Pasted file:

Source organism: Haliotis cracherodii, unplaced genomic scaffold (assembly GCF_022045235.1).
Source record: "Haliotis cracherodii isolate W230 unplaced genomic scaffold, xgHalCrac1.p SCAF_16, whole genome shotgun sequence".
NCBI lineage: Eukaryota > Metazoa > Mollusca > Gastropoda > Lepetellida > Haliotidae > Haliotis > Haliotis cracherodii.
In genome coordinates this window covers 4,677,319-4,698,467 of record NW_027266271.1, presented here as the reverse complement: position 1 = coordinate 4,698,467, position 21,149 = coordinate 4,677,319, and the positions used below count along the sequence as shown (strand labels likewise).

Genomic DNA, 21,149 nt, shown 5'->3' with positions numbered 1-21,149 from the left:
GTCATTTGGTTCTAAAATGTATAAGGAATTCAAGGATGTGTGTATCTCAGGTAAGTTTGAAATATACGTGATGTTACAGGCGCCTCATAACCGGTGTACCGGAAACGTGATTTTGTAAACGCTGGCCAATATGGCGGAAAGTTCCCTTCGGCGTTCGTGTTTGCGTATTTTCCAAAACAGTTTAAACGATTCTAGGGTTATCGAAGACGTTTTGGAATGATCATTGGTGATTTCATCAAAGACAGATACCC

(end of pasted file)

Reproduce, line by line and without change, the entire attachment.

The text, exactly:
Source organism: Haliotis cracherodii, unplaced genomic scaffold (assembly GCF_022045235.1).
Source record: "Haliotis cracherodii isolate W230 unplaced genomic scaffold, xgHalCrac1.p SCAF_16, whole genome shotgun sequence".
NCBI lineage: Eukaryota > Metazoa > Mollusca > Gastropoda > Lepetellida > Haliotidae > Haliotis > Haliotis cracherodii.
In genome coordinates this window covers 4,677,319-4,698,467 of record NW_027266271.1, presented here as the reverse complement: position 1 = coordinate 4,698,467, position 21,149 = coordinate 4,677,319, and the positions used below count along the sequence as shown (strand labels likewise).

Genomic DNA, 21,149 nt, shown 5'->3' with positions numbered 1-21,149 from the left:
GTCATTTGGTTCTAAAATGTATAAGGAATTCAAGGATGTGTGTATCTCAGGTAAGTTTGAAATATACGTGATGTTACAGGCGCCTCATAACCGGTGTACCGGAAACGTGATTTTGTAAACGCTGGCCAATATGGCGGAAAGTTCCCTTCGGCGTTCGTGTTTGCGTATTTTCCAAAACAGTTTAAACGATTCTAGGGTTATCGAAGACGTTTTGGAATGATCATTGGTGATTTCATCAAAGACAGATACCC